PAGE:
America’s trade deficit soared to an all-time high of $60.3 billion in November, reflecting record levels for imports of everything from oil and consumer goods to farm products, the government reported Wednesday.
The Commerce Department said the November deficit was up 7.7 percent from an imbalance of $56 billion in October, which had been the previous monthly record. The new record caught private economists by surprise. They had been forecasting a slight narrowing in the November trade gap.
The trade deficit through November totaled $561.3 billion, far above the previous annual record of $496.5 billion set in 2003, and put the country on track to record a trade imbalance topping $600 billion when the December figures are added.
The November deficit reflected record imbalances with a number of countries including Canada, South Korea and Russia. The largest deficit as usual was with China, although the $16.6 billion gap was down slightly from October.
Critics point to the yawning deficits as evidence that President Bush’s trade policies are not working. Democrats contend that the administration has not done enough to protect American workers from unfair competition from low-wage foreign countries such as China.
The administration counters that the trade gap is primarily a reflection of a U.S. economy that has been growing faster than most of the rest of the world.
Private economists are concerned, nevertheless, about whether America will have the ability to continue finance trade deficits at such high levels.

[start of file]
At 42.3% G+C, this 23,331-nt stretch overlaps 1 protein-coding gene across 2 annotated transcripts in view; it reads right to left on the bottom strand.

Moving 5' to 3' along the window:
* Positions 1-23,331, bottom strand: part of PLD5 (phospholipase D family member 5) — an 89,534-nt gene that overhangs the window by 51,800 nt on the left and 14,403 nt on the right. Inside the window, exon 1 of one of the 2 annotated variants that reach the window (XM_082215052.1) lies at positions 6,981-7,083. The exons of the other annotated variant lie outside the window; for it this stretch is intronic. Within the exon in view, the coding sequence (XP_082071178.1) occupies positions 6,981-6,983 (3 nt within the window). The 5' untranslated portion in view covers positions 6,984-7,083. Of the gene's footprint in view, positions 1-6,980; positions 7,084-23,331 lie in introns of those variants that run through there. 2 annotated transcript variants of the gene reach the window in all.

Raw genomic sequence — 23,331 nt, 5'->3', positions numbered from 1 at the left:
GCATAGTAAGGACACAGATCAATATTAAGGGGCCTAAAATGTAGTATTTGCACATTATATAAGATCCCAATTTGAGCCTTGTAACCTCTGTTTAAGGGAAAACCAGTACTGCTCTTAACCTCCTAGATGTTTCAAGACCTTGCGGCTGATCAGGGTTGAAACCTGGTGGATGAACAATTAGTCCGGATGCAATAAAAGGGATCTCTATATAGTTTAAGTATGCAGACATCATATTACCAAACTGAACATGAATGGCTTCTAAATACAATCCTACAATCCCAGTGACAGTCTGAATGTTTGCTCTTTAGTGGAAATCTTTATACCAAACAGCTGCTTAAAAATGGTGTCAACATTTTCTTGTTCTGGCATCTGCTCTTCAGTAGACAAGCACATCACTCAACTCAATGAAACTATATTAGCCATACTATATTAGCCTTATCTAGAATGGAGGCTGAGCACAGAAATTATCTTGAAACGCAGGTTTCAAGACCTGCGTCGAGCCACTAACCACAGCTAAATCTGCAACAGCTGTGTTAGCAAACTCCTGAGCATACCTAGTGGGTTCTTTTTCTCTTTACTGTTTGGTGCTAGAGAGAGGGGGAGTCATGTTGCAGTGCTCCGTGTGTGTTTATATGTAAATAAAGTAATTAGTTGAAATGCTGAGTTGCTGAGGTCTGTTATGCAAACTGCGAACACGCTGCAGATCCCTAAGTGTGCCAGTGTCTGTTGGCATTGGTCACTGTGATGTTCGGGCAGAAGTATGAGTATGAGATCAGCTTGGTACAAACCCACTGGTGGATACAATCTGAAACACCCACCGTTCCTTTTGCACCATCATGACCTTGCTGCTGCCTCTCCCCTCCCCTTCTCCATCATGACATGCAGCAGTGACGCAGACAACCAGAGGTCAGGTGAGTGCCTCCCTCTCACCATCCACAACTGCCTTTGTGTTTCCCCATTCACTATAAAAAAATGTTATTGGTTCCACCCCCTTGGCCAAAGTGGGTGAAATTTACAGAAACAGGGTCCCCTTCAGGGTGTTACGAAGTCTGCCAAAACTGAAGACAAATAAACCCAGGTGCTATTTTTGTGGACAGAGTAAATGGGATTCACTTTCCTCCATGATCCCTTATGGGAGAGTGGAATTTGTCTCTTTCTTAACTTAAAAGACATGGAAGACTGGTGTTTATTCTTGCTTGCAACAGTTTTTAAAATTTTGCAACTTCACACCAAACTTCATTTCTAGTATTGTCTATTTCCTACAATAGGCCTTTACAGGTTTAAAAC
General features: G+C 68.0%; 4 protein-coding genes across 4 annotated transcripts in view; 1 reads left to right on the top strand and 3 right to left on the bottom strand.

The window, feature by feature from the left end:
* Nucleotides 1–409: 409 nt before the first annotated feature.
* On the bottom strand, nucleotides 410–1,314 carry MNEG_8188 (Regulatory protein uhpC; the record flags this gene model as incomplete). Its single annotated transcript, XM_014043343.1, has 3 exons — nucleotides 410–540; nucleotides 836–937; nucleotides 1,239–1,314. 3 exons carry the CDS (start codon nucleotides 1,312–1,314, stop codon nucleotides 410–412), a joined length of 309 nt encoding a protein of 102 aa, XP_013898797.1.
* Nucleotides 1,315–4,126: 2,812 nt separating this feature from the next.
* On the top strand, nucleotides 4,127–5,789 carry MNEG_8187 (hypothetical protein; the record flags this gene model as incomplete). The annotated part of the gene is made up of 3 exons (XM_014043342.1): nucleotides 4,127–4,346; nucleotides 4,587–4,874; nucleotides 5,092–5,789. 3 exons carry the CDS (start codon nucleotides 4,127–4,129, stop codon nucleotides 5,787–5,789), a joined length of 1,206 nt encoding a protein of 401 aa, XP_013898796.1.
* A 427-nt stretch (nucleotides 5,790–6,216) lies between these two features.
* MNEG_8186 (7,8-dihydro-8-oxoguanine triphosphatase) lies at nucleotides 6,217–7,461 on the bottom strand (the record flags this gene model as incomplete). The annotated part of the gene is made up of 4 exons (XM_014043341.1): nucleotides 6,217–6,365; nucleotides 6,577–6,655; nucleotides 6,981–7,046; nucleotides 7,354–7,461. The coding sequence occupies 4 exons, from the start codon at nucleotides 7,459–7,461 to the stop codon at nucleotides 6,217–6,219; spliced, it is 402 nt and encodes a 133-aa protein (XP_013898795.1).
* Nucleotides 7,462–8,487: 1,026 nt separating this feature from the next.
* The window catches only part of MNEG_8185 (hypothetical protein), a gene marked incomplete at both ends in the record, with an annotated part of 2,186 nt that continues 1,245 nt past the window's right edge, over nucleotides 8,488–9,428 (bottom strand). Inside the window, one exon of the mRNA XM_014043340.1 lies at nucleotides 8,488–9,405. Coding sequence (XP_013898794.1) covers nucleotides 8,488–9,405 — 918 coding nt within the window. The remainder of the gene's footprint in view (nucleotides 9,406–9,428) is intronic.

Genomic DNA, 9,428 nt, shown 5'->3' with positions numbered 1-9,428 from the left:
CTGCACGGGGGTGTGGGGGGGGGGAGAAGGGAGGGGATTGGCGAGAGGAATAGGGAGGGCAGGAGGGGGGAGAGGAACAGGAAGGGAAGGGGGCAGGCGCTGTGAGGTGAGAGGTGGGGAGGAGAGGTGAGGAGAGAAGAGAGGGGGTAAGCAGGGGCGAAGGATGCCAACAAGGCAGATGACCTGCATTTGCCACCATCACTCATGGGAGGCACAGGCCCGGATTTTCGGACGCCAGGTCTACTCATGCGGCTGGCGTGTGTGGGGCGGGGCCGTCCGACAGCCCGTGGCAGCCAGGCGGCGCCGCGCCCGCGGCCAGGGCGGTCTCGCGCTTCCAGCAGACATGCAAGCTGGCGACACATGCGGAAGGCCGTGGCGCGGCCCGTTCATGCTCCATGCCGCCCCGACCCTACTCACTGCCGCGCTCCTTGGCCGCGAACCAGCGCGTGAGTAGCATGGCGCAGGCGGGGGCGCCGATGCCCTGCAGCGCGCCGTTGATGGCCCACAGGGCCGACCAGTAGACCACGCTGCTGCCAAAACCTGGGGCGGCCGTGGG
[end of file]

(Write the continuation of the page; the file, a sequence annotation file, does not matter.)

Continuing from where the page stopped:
If foreigners suddenly decide that they do not want to hold dollars in payment for the foreign goods that American consumers love to purchase, it could put added downward pressure on the American currency, which has been declining in value against a number of other currencies for the past three years.
The administration insists it still favors a strong dollar policy although it has done nothing to slow the greenback’s decline, a drop that economists believe eventually will help to narrow the trade gap by making U.S. products cheaper on overseas markets and imports more expensive in the United States.
U.S. exports, which had been rising for much of the year, suffered a setback in November, falling 2.3 percent to $66.5 billion. It was the first decline in five months and reflected a drop in shipments of U.S. autos and auto parts, civilian aircraft, telecommunications equipment and industrial machinery.
Overseas sales of American farm products, for years a star performer among American exports, slipped by 1.7 percent to $4.7 billion with shipments of fruit, soybeans and vegetables all showing declines. The country is on track to record a deficit in farm goods this year as imports are running above exports through November, reflecting a surge in consumer demand for foreign wines, fruits and other foods.
Imports in November rose 1.3 percent to an all-time high of $155.8 billion. This increase was led by an 11.8 percent jump in petroleum products, which hit a monthly record of $19.4 billion.
The increase in America’s foreign oil bill reflected higher volume. The average price of crude oil dipped a bit to $41.15 per barrel, compared to $41.79 in October.
With individual countries, the deficit with Canada, America’s largest trading partner, hit a record high of $7.3 billion. The deficit with South Korea rose to a record $2.3 billion while the deficit with Russia increased to $1.3 billion. The deficit with Japan rose to $7.3 billion, which was the highest level since October 2000